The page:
First remains of individuals killed by the destruction of Gezer, central Israel, by Egyptian Pharaoh Merneptah have been discovered by archaeologists 3200 years after fire swallowed the ancient Canaanite city.
Archaeologists discovered a massive layer of fiery destruction, containing human remains, found in Gezer for the first time. They were of a child that wore earrings and two adults. The city was destroyed by the army of Egyptian Pharaoh Merneptah who destroyed the Canaanite city with fire. According to archaeologists, the evidence for heavy destruction suggests that the Pharaoh encountered much resistance from the inhabitants. The building with two of the bodies, an adult and the child, was in Gezer’s south, one of the city’s weaker spots. However, the remains were too badly damaged to determine at this point whether they were Egyptian, Canaanite or somebody else. The adult was so badly burned that sex could not be determined by the remnants of pelvic or torso bones. The child, who was wearing earrings, was next to the adult, to the left. This room was filled with ash and collapsed mud brick. The skeletons were discovered inside a building that had been vast in size, 20 by 15 meters, which had been divided into several impressive rooms. The destruction debris found inside a building shows the fire was so intense that the ceiling of one of the rooms collapsed, burying an adult and a child in a meter-thick layer of ash and burnt bricks and leaving the archaeologists with a snapshot of their final, traumatic hours.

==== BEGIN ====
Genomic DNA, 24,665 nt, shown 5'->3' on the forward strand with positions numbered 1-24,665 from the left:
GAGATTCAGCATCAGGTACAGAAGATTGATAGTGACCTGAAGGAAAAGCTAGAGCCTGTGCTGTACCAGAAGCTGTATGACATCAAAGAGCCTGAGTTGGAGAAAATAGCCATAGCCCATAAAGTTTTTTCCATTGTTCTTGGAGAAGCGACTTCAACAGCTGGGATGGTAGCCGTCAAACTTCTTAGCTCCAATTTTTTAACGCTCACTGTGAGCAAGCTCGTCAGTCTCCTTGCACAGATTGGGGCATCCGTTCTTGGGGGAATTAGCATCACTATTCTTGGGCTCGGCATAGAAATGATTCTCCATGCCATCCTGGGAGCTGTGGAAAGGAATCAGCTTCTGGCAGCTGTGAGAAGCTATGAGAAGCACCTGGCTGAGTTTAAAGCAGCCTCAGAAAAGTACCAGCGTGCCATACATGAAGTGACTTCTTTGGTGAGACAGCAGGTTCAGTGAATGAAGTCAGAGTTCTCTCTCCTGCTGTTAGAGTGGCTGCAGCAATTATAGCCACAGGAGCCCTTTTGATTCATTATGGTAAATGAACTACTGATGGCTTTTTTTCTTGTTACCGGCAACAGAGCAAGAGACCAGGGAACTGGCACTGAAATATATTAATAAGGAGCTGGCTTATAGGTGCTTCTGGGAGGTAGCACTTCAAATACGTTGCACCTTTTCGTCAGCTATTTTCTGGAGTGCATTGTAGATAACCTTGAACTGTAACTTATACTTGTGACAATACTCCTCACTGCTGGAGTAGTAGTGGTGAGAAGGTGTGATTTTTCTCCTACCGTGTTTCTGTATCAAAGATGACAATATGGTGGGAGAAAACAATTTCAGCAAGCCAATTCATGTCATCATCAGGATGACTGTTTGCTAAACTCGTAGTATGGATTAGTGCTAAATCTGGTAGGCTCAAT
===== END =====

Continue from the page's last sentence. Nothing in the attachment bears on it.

North of this room, the excavators found the remains of a particularly intriguing rectangular room with a supporting wall and two pillars in its centre. In this room, a third body was found, also telling a tale of gruesome death. This person, 1.72 centimetres tall, was found beneath a jumble of collapsed stones that ironically helped to preserve the skeletal remains. Inside the room, aside from the body, the archaeologists found scarabs and cylinder seals and several precious clay and turquoise objects – including an amulet dating back to the 13th century BC in shape of a bifacial rectangular plaque with a barrel-shaped top, bearing a Thutmose III cartouche.
The ancient city played a prominent role in the geopolitics of the Canaanite city-states in the 2nd millennium BC and was frequently mentioned in Egyptian records. This was due to Gezer’s key strategic location on a great highway connecting Egypt with Mesopotamia, for trade and military purposes, over thousands of years. Gezer also lay near another vital trade route, the east-west one leading from Jaffa on the sea to Jerusalem and Jericho. Its elevated position on a ridge gave it command of the intersection of these two important trading routes. Gezer was prominent in the Amarna period, in the late 18th Dynasty. The city was mentioned by name at least nine times in the Amarna Tablets, those being diplomatic correspondence on clay tablets from vassal princes in Canaan to the Pharaoh. In the 13th century BC, Gezer met with a violent end, and was reduced to a heap of smoking ruins at the hands of the Egyptian Pharaoh Merneptah. Previously, archaeologists discovered a treasure trove at the ruins of the palace building in Gezer.
(after Haaretz & Tandy Institute for Archaeology)